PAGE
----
Health care spending in America is expected to reach a startling $4.8 trillion by 2021. That number is up from $2.6 trillion in 2012, and only $75 billion in 1970.  With medical expenses rising so rapidly in the United States, it’s no wonder that the number of Americans unable to afford health care is rising with them.

Many assume that if they are covered by health insurance, they will be protected from significant medical costs in the event of an emergency. Unfortunately, many still find themselves with saddled with serious debt after a trip to the hospital. Of the millions of Americans unable to keep up with their medical bills, nearly 10 million had year-round medical coverage at the time.

photo by khrawlings

photo by khrawlings


Medical debts leading to bankruptcy

Outranking both unpaid credit cards and unpaid mortgages, medical debts have become the number one cause of bankruptcy filings in the United States. It is estimated that nearly three in five bankruptcies are filed due to medical debt. An unnerving one in five Americans are struggling with crippling medical debts, and of those, nearly 2 million will be forced to file for bankruptcy as a result.

Discharging medical debt 

Medical bills are an unsecured, non-priority debt. An unsecured debt is one that is not backed up by an underlying asset, such as a house or car. A non-priority debt is not collected until after all other debts have been settled. This means that if you choose to file for bankruptcy, medical bills are repaid after everything else. The majority of medical debt gets discharged when filing for bankruptcy, and debtors end up paying pennies on the dollar.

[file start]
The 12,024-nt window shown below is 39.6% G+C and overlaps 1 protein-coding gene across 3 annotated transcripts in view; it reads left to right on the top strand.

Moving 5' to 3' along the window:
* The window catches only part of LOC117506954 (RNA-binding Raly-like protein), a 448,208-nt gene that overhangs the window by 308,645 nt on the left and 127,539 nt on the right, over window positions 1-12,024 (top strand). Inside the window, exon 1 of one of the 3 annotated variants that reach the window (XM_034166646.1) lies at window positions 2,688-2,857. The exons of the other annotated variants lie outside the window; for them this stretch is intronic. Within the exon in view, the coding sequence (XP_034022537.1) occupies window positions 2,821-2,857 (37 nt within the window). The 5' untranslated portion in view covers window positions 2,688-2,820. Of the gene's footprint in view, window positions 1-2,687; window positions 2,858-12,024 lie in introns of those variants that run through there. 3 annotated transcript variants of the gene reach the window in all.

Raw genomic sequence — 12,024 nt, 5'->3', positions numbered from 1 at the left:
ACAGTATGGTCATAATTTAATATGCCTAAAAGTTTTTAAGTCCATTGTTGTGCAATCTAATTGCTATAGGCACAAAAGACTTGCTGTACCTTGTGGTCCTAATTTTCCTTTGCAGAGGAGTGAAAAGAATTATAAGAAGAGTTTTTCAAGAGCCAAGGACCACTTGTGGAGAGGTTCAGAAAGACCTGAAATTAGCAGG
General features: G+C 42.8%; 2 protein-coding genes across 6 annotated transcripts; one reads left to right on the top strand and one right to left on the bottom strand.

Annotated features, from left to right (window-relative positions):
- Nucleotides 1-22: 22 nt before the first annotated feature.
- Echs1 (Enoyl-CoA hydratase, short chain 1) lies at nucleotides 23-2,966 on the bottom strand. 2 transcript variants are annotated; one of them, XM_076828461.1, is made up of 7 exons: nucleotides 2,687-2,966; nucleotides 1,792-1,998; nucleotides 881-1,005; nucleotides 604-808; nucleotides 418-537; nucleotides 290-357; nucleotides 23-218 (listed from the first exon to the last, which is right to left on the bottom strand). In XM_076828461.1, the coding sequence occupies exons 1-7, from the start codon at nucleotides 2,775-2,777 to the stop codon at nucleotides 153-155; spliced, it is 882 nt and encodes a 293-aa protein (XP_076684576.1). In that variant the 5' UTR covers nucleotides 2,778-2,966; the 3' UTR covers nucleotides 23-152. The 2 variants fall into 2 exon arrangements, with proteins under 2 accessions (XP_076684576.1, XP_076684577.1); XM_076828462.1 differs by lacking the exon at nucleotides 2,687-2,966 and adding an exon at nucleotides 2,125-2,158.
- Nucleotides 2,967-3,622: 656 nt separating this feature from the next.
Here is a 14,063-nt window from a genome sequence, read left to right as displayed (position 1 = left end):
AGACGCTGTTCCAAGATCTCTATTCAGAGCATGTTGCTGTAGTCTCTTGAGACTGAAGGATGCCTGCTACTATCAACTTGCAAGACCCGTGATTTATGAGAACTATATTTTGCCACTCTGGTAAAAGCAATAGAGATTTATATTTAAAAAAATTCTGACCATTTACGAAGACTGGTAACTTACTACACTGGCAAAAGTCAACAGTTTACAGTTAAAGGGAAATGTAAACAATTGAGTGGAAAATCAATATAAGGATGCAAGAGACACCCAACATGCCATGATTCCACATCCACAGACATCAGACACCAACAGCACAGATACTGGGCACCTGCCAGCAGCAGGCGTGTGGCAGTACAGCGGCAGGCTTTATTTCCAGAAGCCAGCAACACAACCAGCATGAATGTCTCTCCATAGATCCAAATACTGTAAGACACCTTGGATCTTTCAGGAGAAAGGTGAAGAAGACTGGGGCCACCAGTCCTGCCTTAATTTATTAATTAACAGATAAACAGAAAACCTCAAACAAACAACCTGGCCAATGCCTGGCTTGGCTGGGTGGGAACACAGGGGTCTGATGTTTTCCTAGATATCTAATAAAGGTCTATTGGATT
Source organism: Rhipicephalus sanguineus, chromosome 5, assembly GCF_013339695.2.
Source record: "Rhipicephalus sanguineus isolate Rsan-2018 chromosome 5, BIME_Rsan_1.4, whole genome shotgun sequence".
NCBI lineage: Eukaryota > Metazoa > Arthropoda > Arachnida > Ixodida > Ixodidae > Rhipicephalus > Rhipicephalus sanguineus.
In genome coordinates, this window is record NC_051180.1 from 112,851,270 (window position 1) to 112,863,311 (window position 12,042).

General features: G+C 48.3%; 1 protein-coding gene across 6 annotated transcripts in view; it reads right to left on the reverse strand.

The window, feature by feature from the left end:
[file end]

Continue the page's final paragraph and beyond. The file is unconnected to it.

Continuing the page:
More Americans than ever are struggling with rising medical costs. If you qualify, there is no limit to how much medical debt can be discharged.

If you find yourself stricken with medical debts that you cannot pay, call DeLuca and Associates today at (702) 252-4673. Schedule a free consultation today to see if filing for a chapter 7 or chapter 13 bankruptcy in Las Vegas is your best option.

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